"They saw me as someone who is almost inferior," recalls Miss USA 2016 Deshauna Barber on being cyberbullied by an entire country!
Miss USA 2016, Deshauna Barber talks about being in the pageant and the hardships she had faced trying to reach her goal.
Some may say that destiny knocked on Deshauna Barber's door and paved the way for her to be crowned Miss USA back in 2016 but as people say, success does not come easy and it was the same for Deshauna. Joining the military at the age of 17 and then graduating with a degree in business management, one would say that pageantry was poles apart from what she had been doing but it all changed when Deshauna was spotted at a Target store where she had been working.
She recalled a woman walking up to her and saying, "I think you could be the next Miss USA." At first, like every other person would, Deshauna had a hysterical laugh for the statement but she fell short of excuses as she happened to be convinced and ended up walking for various state pageants. Walking for six years straight, it was during her seventh attempt that she finally got a taste of success. However, there had been various occasions when she felt like giving up.
"Every year I felt like giving up," she told Meaww. "It was quite frustrating actually. I think mostly because you invest so much money and you invest all your time. So, naturally, you start questioning as to why you are not being successful." Seeing herself fail six times, Deshauna knew she wasn't going to give up and decided to take actions into her own hand. "After my 6th loss, I decided that I was going to get a coach. Once I got a coach she really transformed me. She is actually the coach in the company that I work for now. I am actually working for the coach who taught me everything and it is because of her that I ended up winning," she recalls.
Being the first person from the military to ever win the competition, Deshauna was quite surprised when she heard her name being announced as the next Miss USA. "I was shocked," she confessed. "Just because I didn’t know if being in the military and Miss USA was something that people would see as a good fit because I think being in the military and pageantry are on two opposite sides of the spectrum when we think about it. Especially in terms of the lifestyle. I wasn’t sure how they were going to look at it marketing wise and how they would see it, even if it is an organization but once the crown went on I realized that it is such a perfect blend as it is all about women empowerment and the organization is all about breaking stereotype and being true to yourself and who I am is someone who has served in the military and someone who has won the pageant."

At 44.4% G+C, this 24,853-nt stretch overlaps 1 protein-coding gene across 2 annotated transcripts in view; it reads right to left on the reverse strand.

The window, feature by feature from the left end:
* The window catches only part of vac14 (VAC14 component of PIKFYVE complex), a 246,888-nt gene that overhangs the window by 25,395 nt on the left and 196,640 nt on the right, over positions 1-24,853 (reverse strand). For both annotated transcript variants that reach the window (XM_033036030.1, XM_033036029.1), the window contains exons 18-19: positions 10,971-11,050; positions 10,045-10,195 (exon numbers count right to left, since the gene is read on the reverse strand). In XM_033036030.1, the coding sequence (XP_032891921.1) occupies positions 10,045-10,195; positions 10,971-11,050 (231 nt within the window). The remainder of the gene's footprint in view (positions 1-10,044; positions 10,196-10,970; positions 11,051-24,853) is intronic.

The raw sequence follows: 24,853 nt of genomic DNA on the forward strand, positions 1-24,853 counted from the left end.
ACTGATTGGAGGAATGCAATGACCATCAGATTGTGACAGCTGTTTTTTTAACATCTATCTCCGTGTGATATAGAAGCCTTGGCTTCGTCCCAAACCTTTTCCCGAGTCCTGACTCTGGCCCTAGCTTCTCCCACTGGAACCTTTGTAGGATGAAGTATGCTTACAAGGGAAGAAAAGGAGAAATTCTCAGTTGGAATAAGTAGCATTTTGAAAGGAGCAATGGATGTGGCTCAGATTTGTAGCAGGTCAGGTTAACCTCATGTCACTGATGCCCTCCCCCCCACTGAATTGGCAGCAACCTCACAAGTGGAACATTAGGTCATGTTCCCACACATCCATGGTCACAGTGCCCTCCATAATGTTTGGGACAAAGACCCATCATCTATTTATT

"It is kinda like showing that a woman can be all things which are also very important to me. It is my way to let people know that there is no one way of being a person or a hobby or a profession. If she decides she wants to be an astronaut or even a musician, that is something you can be. Just don’t place limitations on yourself or be in a box which people usually seem to confine themselves to." While there is no doubt that Deshauna set herself apart from the ordinary and won the hearts of millions, she had to go through a lot of training to reach the point that she did.
"There was a good amount of training that went into it," she admitted. "First of all, I am very small and I am very thin. So, I actually had the opposite of fitness training. I wasn’t trying to lose weight but I was actually trying to gain weight. My fitness coach and my nutritionist worked together in order to create a diet and create a workout plan that would cause my muscles to become bigger and add some body fat to me because I am so naturally thin. So, they thought once I got onto the stage I would look too thin and then I may not win because I looked thin."